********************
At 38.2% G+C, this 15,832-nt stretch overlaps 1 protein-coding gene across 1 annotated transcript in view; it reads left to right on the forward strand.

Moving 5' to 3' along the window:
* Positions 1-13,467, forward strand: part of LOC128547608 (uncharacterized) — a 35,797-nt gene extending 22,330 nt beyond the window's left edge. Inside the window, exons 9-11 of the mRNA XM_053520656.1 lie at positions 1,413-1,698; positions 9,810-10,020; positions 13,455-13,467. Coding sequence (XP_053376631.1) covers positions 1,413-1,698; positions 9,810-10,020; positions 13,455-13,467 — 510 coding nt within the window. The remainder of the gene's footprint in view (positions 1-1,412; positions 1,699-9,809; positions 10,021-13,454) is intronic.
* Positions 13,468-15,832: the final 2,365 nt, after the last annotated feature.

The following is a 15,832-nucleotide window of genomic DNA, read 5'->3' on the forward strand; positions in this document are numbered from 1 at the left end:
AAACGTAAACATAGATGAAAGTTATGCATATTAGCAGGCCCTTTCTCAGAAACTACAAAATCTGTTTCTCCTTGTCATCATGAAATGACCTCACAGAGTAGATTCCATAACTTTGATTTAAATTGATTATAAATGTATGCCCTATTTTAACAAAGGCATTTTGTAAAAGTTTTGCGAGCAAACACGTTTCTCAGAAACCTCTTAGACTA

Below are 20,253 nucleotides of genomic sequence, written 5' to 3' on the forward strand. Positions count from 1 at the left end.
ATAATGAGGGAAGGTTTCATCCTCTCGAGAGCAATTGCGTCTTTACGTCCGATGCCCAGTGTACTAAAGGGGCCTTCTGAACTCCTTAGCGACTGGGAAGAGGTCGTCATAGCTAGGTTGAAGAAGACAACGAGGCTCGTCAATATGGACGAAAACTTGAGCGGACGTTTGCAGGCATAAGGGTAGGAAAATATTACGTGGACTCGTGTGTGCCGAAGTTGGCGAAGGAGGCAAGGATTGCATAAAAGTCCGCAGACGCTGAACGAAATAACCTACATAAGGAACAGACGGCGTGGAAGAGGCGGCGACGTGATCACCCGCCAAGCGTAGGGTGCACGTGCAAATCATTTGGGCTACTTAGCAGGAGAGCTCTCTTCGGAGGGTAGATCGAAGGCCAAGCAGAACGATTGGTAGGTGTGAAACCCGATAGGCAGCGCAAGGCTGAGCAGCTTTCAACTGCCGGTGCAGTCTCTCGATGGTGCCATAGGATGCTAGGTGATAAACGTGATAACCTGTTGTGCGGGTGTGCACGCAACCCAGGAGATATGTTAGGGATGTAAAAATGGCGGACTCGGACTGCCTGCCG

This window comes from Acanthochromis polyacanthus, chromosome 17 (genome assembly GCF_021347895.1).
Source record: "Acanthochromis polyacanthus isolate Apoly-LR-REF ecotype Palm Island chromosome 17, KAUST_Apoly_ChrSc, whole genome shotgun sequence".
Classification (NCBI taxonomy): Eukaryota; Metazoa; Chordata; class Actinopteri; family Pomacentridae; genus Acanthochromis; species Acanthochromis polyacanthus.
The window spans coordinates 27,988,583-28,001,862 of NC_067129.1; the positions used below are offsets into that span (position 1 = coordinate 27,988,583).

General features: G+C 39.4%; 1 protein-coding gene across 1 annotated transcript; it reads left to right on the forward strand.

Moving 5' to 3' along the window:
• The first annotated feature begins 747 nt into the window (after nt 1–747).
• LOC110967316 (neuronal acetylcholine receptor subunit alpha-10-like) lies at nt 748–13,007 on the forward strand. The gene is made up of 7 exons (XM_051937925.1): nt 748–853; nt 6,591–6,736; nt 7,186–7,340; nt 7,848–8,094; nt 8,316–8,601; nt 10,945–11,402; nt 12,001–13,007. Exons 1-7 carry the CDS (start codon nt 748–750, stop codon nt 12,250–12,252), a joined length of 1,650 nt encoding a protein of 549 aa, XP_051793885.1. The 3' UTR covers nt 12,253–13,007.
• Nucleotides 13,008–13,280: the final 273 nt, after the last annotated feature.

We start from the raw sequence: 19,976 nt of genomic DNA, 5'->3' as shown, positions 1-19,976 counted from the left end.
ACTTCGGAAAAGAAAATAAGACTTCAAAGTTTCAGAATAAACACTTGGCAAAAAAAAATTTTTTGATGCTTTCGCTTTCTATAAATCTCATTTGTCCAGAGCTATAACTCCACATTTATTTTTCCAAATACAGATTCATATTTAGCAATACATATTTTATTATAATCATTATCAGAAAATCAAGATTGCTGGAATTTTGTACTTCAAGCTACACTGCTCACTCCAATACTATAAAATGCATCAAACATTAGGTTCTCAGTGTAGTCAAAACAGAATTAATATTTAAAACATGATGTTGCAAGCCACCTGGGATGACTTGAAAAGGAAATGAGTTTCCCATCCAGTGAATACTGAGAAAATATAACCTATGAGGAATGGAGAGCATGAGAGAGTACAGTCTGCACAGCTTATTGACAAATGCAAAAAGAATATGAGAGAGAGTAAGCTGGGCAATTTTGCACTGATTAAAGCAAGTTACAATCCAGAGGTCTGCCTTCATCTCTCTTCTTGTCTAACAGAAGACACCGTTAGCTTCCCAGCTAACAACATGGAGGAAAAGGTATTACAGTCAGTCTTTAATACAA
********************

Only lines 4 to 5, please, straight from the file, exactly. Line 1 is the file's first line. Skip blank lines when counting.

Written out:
* Positions 13,468-15,832: the final 2,365 nt, after the last annotated feature.

The following is a 15,832-nucleotide window of genomic DNA, read 5'->3' on the forward strand; positions in this document are numbered from 1 at the left end: